Ventilatory response to interleukin-1β in the rat: Role of glucocorticoids, nitric oxide, and eicosanoids

Gavin Graff, D. Gozal

Research output: Contribution to journalArticlepeer-review

Abstract

Interleukin-1β (IL-1β) induces transient monophasic increases in ventilation following i.v. administration. The role of glucocorticoid receptors, nitric oxide (NO), and eicosanoids in mediating the ventilatory response to i.v. IL-1β (75 ng/kg) was studied in chronically-instrumented unrestrained rats using wholebody plethysmography. Dexamethasone (DEX; n=5; 3 mg/kg i.v.), did not modify the ventilatory response to IL-1β (mean peak V̇ E change 114.2 ± 27.0% [SD] pre-DEX vs. 152.6 ± 53.1% post-DEX, p - NS). L-NAME (n=9; 100 mg/kg), a non specific nitric oxide synthase inhibitor, decreased peak V̇ E responses (126.6 ± 72.0% pre-L-NAME vs. 90.6 ± 31.0% post-L-NAME, p < 0.04). Indomethacin (IND; n=8; 1 mg/kg), a cyclo-oxygenase inhibitor, markedly attenuated the peak V̇ E response (124.3 ±36.4% pre-IND vs. 76.3 ± 45.7% post-IND, p < 0.002). We conclude that NO and prostanoids play a role in IL-1β induced ventilatory increases, while glucocorticoid receptors do not appear to be involved. We speculate that prostaglandin E 2 (PGE 2) may mediate the ventilatory responses to IL-1β, and that nitric oxide may modulate PGE 2 actions.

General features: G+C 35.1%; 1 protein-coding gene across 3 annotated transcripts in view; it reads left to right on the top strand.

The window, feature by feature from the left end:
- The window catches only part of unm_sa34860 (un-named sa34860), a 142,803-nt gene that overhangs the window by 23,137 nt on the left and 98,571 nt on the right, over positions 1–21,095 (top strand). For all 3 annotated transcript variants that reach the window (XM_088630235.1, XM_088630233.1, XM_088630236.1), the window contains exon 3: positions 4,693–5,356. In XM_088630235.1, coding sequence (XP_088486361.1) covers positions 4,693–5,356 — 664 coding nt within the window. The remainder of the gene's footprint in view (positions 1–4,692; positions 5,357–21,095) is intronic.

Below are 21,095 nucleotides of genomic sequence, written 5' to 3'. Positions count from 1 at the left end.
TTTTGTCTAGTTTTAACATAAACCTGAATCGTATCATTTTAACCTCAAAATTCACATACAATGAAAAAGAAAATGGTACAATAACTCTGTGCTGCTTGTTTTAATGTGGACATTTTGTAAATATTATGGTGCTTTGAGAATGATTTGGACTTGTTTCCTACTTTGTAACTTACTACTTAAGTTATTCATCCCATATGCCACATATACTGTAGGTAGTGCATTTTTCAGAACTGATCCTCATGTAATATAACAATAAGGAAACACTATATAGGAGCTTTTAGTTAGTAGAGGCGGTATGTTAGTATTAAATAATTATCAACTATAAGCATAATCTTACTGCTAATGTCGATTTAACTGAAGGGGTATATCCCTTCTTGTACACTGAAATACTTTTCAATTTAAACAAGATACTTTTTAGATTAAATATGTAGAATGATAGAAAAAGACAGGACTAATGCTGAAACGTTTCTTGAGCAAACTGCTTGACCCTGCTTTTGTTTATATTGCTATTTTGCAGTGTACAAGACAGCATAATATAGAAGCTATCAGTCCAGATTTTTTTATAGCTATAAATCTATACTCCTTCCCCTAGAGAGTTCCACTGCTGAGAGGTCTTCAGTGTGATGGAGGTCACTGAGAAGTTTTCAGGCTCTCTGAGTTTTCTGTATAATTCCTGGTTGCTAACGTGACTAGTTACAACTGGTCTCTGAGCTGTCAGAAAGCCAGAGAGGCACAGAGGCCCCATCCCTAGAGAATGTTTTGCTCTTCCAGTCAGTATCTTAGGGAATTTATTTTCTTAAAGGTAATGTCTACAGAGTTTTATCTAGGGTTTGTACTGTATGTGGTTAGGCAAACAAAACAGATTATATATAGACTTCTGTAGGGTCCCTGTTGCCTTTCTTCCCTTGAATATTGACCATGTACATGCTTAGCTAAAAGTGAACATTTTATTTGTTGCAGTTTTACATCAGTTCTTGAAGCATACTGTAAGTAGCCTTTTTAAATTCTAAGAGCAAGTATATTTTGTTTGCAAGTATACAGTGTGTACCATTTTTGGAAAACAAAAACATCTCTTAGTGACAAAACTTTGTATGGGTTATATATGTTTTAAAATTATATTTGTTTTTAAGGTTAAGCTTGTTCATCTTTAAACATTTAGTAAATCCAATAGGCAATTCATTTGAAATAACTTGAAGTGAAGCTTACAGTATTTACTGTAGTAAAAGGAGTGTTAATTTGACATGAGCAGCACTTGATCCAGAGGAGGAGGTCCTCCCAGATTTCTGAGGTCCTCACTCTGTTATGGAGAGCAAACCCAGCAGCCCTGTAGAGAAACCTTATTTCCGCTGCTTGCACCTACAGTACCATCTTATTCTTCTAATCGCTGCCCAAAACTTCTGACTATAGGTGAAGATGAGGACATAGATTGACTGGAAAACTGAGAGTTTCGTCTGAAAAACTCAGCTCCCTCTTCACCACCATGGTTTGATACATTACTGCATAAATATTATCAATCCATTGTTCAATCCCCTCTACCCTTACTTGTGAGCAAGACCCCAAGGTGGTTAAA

Original languageEnglish (US)
JournalFASEB Journal
Volume11
Issue number3
StatePublished - Dec 1 1997

All Science Journal Classification (ASJC) codes

  • Biotechnology
  • Biochemistry
  • Molecular Biology
  • Genetics

Fingerprint Dive into the research topics of 'Ventilatory response to interleukin-1β in the rat: Role of glucocorticoids, nitric oxide, and eicosanoids'. Together they form a unique fingerprint.

Cite this